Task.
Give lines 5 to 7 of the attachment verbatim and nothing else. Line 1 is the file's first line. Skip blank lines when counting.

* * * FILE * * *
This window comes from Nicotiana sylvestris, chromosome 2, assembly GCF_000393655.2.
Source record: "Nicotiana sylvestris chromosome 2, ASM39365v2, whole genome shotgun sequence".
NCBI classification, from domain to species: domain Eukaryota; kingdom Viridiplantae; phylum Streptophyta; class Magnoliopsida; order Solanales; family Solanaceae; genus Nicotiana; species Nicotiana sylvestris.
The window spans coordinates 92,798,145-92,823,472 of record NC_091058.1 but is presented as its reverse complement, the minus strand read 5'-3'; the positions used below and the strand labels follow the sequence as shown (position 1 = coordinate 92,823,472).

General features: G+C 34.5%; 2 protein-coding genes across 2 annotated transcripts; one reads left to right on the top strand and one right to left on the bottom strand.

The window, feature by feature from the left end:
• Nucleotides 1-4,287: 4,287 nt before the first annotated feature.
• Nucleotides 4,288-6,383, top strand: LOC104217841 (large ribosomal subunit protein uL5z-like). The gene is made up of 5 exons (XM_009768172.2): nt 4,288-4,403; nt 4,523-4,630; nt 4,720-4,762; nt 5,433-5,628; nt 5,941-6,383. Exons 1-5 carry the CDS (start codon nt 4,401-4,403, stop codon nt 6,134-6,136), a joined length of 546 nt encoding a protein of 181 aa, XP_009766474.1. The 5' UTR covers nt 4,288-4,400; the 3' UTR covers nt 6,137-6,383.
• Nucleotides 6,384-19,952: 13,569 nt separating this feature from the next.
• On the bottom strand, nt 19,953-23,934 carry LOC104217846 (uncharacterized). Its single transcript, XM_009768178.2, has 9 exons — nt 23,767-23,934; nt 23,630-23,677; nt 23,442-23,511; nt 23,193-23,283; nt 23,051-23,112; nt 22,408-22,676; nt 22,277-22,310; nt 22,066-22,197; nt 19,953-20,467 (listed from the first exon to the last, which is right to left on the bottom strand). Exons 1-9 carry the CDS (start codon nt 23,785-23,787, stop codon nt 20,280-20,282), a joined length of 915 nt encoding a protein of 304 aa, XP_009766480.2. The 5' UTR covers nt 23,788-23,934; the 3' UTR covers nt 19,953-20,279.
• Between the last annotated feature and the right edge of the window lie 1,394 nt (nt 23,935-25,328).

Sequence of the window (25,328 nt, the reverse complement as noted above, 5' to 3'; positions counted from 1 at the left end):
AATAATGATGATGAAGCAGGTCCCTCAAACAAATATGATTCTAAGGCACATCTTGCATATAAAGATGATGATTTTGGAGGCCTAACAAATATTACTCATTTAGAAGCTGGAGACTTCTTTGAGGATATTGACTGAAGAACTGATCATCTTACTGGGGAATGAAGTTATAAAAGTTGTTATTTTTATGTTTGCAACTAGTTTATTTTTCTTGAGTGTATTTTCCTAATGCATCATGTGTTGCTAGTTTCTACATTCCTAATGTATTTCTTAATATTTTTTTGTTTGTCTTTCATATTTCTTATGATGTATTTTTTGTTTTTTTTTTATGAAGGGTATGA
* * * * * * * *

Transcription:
General features: G+C 34.5%; 2 protein-coding genes across 2 annotated transcripts; one reads left to right on the top strand and one right to left on the bottom strand.

The window, feature by feature from the left end:
• Nucleotides 1-4,287: 4,287 nt before the first annotated feature.